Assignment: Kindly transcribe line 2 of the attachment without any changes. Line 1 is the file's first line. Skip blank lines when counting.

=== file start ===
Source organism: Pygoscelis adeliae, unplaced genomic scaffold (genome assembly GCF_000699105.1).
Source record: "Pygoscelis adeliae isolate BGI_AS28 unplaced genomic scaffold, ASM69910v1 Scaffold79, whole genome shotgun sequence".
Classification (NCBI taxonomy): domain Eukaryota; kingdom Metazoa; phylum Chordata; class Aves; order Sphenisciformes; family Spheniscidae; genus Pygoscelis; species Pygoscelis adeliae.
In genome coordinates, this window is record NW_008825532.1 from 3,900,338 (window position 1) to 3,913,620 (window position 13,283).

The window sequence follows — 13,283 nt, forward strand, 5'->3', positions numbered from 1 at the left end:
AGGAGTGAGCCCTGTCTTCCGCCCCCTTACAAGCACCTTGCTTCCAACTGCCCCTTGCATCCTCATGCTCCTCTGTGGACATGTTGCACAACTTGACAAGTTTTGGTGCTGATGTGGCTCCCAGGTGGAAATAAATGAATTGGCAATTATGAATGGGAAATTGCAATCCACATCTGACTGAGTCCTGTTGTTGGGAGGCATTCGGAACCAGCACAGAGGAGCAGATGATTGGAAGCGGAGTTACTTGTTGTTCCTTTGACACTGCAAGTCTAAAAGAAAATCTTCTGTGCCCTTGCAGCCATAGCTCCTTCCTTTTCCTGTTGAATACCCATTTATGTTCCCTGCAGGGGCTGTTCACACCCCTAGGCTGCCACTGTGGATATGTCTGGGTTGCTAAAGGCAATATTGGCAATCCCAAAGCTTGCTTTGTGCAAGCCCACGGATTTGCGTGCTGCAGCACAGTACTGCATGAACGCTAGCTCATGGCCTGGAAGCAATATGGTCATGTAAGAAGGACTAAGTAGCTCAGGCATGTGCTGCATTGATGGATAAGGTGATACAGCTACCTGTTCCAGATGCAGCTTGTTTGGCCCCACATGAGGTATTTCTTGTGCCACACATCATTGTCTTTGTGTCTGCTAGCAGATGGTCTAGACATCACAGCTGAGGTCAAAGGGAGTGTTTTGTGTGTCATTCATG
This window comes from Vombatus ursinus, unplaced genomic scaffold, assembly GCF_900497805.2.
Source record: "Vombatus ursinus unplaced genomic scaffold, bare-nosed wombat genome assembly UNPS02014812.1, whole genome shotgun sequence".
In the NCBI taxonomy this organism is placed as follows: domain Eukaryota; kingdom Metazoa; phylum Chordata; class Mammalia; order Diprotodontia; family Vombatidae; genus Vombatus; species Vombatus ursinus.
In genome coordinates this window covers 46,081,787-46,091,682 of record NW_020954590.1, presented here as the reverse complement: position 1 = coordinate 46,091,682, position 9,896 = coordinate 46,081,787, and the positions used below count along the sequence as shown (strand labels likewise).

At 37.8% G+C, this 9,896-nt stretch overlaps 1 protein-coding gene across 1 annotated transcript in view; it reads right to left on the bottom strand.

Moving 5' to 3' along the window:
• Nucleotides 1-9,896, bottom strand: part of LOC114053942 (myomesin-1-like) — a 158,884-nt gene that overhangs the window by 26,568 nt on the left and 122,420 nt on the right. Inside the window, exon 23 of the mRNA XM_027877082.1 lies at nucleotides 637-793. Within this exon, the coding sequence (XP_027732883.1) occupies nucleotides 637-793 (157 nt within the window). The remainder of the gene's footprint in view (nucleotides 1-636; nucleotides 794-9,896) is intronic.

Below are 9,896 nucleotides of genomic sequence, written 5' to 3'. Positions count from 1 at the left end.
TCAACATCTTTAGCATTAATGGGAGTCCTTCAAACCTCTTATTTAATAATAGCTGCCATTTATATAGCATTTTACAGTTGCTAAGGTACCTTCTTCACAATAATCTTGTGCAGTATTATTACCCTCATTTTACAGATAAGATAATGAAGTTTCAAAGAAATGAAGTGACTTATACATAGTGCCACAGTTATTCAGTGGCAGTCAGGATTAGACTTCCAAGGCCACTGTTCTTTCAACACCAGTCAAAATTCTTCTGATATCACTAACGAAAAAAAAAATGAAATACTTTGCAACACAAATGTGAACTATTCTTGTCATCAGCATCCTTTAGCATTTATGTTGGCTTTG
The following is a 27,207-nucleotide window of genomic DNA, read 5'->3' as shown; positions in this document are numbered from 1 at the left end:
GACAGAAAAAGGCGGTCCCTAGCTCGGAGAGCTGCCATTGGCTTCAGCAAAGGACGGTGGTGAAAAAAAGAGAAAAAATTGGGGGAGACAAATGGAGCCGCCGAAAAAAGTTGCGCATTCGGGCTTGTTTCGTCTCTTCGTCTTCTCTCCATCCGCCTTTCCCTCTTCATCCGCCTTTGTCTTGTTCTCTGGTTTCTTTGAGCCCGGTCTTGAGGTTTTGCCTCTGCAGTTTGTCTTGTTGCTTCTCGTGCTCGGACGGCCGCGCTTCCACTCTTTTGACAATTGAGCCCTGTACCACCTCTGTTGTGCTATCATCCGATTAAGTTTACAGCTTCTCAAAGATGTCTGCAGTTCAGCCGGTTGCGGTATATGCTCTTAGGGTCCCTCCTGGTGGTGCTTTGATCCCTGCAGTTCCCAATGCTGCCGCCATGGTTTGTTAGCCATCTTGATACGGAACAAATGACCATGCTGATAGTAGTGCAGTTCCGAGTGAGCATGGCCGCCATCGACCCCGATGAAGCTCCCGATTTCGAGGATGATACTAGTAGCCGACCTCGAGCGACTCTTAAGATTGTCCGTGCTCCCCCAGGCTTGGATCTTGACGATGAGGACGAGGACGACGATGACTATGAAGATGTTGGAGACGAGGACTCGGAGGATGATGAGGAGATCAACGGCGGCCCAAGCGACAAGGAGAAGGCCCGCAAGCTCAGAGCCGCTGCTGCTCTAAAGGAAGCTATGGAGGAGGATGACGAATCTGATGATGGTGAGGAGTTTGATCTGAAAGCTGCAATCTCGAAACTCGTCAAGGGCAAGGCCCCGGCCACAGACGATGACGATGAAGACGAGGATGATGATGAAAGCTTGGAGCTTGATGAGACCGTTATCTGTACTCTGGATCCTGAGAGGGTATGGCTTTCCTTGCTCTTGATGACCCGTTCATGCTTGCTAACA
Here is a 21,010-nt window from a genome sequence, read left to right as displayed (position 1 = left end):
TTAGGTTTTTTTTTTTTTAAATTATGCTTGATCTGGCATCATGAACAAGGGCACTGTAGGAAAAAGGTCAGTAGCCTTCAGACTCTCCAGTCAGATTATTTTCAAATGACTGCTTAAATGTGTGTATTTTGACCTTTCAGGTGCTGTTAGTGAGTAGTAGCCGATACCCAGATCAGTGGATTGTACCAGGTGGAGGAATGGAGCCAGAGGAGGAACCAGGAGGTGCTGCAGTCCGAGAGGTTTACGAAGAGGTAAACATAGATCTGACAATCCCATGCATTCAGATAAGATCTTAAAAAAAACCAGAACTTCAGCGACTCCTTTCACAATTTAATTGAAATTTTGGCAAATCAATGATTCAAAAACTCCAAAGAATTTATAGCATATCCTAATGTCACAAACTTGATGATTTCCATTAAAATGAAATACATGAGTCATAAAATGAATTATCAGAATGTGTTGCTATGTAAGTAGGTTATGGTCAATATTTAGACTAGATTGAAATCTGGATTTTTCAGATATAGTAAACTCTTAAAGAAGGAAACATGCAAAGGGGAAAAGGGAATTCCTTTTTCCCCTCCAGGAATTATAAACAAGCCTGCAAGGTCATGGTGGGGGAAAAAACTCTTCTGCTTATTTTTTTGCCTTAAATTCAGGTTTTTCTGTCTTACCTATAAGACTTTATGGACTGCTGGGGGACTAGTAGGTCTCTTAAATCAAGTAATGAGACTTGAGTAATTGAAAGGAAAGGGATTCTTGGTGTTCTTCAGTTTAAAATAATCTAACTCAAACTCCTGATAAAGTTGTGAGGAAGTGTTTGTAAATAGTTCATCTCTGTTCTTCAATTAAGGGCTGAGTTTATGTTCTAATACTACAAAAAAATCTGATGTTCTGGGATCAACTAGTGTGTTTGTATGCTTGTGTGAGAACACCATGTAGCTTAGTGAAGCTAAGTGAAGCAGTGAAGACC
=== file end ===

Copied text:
Source record: "Pygoscelis adeliae isolate BGI_AS28 unplaced genomic scaffold, ASM69910v1 Scaffold79, whole genome shotgun sequence".